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I think this program is Perahia at his best. He has recently been recording the Bach Partitas, recording and editing the Henle version of the Beethoven Sonatas, and is well known for his life's work with Mozart Concertos. The program was published well in advance. I traveled to Michigan to hear this program several days earlier, and thought it was performed extremely well. Why would he not perform the reportoire that he has been devoting himself to?

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Originally Posted by jtattoo
Ethel Merman said it best. "Today's paper wraps tomorrow's fish."

Not 'Anything you can do, I can do better'?


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Originally Posted by Friday Harbor
Why would he not perform the reportoire that he has been devoting himself to?


That isn't really the question. The reviewer is questioning the reasons why he isn't "devoting" himself to at least some music written during his own lifetime. Or even the fifty years before he was born. There's no reason why a reviewer shouldn't comment on repertoire choices.





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Originally Posted by wr
Originally Posted by Friday Harbor
Why would he not perform the reportoire that he has been devoting himself to?


That isn't really the question. The reviewer is questioning the reasons why he isn't "devoting" himself to at least some music written during his own lifetime. Or even the fifty years before he was born. There's no reason why a reviewer shouldn't comment on repertoire choices.







That's true, but I can't see that, as a result of reading this criticism, Perahia will be shamed enough to rush off and add all he can find by Xenakis to his repertoire, so what's the point?

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Originally Posted by jtattoo
Ethel Merman said it best. "Today's paper wraps tomorrow's fish."


Good old Ethel! Toscanini said of her singing "It is not the voice of a human being."

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Originally Posted by Wood-demon
Originally Posted by wr
Originally Posted by Friday Harbor
Why would he not perform the reportoire that he has been devoting himself to?


That isn't really the question. The reviewer is questioning the reasons why he isn't "devoting" himself to at least some music written during his own lifetime. Or even the fifty years before he was born. There's no reason why a reviewer shouldn't comment on repertoire choices.







That's true, but I can't see that, as a result of reading this criticism, Perahia will be shamed enough to rush off and add all he can find by Xenakis to his repertoire, so what's the point?


Well I doubt the reviewer mentioned Perahia's repertoire expecting that to happen, and I'm quite sure he wasn't talking about composers like Xenakis. As I previously mentioned, Perahia's repertoire is very limited when it comes to ANY music written after 1900. I could only find one recoreded work(Bartok's Out of Doors)at his website. He may have performed more Bartok works and I know he has played some Rachmaninov in concert but not very many. And as far as I know virtually nothing by four other great twentieth century composers- Prokofiev, Scriabin, Ravel, Debussy.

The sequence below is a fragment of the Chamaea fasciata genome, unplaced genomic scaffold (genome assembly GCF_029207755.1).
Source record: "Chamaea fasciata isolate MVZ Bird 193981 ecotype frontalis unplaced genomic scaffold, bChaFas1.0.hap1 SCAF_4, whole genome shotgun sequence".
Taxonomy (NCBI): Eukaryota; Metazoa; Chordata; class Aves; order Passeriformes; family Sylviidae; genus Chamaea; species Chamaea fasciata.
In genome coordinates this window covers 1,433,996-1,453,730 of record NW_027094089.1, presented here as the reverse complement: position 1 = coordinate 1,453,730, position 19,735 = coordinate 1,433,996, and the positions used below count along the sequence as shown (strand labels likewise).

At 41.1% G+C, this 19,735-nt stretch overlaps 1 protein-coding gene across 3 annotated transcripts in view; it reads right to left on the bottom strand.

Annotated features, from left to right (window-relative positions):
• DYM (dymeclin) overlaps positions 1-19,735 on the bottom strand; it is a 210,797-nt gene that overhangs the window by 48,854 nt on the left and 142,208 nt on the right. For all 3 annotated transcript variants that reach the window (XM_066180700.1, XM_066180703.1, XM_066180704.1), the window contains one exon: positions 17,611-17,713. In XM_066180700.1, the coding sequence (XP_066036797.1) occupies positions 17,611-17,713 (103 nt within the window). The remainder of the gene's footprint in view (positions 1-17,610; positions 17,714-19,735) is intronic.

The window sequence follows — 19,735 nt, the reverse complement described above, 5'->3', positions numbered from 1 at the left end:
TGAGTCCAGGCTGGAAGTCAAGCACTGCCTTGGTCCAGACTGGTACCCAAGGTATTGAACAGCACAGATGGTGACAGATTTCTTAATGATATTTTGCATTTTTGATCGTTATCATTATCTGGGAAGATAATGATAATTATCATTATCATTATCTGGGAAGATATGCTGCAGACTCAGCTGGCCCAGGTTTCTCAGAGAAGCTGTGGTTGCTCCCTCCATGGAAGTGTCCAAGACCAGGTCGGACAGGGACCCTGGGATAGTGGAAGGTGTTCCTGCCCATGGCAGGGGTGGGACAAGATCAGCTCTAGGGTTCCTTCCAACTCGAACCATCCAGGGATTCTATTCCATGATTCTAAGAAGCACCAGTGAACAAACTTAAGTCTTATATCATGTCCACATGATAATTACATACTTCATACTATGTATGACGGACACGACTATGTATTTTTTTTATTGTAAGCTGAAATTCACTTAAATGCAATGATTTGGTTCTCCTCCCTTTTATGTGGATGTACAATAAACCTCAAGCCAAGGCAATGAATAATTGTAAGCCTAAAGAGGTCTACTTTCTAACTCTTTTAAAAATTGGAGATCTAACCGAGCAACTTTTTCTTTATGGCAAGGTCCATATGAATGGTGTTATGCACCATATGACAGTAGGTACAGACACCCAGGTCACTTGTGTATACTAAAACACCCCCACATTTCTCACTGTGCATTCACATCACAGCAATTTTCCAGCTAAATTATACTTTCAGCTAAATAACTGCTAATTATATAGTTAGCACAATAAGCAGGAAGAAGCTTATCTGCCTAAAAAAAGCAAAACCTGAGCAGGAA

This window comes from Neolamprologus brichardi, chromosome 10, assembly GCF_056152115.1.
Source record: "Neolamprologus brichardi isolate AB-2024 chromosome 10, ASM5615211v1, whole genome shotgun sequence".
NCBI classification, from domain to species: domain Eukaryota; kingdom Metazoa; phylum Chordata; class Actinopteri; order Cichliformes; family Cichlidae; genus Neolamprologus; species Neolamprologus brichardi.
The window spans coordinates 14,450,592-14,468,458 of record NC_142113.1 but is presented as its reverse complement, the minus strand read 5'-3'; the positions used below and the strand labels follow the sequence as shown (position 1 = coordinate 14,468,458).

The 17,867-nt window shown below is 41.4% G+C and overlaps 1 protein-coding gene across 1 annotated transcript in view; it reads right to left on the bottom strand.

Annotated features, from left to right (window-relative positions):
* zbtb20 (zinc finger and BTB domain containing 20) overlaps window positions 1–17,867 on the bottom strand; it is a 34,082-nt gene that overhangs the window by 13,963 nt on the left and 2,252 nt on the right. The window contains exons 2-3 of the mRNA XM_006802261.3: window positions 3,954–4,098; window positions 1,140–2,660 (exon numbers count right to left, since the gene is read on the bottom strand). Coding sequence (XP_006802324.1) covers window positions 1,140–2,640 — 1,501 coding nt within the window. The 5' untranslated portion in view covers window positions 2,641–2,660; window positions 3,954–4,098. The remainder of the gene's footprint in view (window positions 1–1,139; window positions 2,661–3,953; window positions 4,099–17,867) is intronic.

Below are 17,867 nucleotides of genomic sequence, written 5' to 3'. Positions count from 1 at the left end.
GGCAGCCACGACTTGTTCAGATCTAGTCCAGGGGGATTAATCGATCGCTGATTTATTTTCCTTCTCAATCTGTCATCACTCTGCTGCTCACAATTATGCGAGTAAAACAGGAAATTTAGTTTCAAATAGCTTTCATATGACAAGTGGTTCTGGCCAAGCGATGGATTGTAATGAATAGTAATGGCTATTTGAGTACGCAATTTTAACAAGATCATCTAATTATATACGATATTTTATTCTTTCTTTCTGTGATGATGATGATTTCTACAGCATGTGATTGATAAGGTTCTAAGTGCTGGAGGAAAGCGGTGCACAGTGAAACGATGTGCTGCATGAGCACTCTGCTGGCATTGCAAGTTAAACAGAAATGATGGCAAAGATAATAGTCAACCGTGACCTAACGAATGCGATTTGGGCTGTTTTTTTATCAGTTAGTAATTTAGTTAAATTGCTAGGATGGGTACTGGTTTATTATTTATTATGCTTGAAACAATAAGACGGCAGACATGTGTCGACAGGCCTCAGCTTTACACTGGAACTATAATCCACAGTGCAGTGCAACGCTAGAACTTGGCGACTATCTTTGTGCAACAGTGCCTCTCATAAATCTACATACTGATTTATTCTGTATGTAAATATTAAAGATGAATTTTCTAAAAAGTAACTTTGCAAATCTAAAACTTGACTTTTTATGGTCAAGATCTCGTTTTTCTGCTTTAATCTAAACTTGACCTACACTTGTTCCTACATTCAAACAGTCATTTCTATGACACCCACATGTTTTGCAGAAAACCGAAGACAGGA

I certainly think Perahia is a very great pianist. I see nothing wrong with him sticking to whatever repertoire he wants for whatever reasons he wants(based on an interview he gave, I think it has something to do with the composers he considers the "greatest"). I also don't see anything wrong with the reviewer bringing Perahia's rep up in the review.

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Originally Posted by pianoloverus
Originally Posted by Wood-demon
Originally Posted by wr
Originally Posted by Friday Harbor
Why would he not perform the reportoire that he has been devoting himself to?


That isn't really the question. The reviewer is questioning the reasons why he isn't "devoting" himself to at least some music written during his own lifetime. Or even the fifty years before he was born. There's no reason why a reviewer shouldn't comment on repertoire choices.







That's true, but I can't see that, as a result of reading this criticism, Perahia will be shamed enough to rush off and add all he can find by Xenakis to his repertoire, so what's the point?


Well I doubt the reviewer mentioned Perahia's repertoire expecting that to happen, and I'm quite sure he wasn't talking about composers like Xenakis. As I previously mentioned, Perahia's repertoire is very limited when it comes to ANY music written after 1900. I could only find one recoreded work(Bartok's Out of Doors)at his website. He may have performed more Bartok works and I know he has played some Rachmaninov in concert but not very many. And as far as I know virtually nothing by four other great twentieth century composers- Prokofiev, Scriabin, Ravel, Debussy.

I certainly think Perahia is a very great pianist. I see nothing wrong with him sticking to whatever repertoire he wants for whatever reasons he wants(based on an interview he gave, I think it has something to do with the composers he considers the "greatest"). I also don't see anything wrong with the reviewer bringing Perahia's rep up in the review.


There's nothing "wrong" in it but as I said earlier "What's the point?" Perahia is unlikely to change the habits of his lifetime as a performing artist and readers of the review and concert-goers probably know all about the nature of Perahia's programmes already. It seems to me that this particular reviewer hasn't really got much in his mind that's worth repeating anyway, judging from this piece alone. Anything to pad out the article, relevant or not, I suppose.

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Originally Posted by Wood-demon
There's nothing "wrong" in it but as I said earlier "What's the point?" Perahia is unlikely to change the habits of his lifetime as a performing artist and readers of the review and concert-goers probably know all about the nature of Perahia's programmes already. It seems to me that this particular reviewer hasn't really got much in his mind that's worth repeating anyway, judging from this piece alone. Anything to pad out the article, relevant or not, I suppose.


The "point" is to express the reviewer's opinion not to get Perahis to change his rep. Why does it have to have anymore point than that? Some readers know about Perahis's rep and some don't. Some would call it padding and some would call it interesting.

Last edited by pianoloverus; 04/04/09 11:46 AM.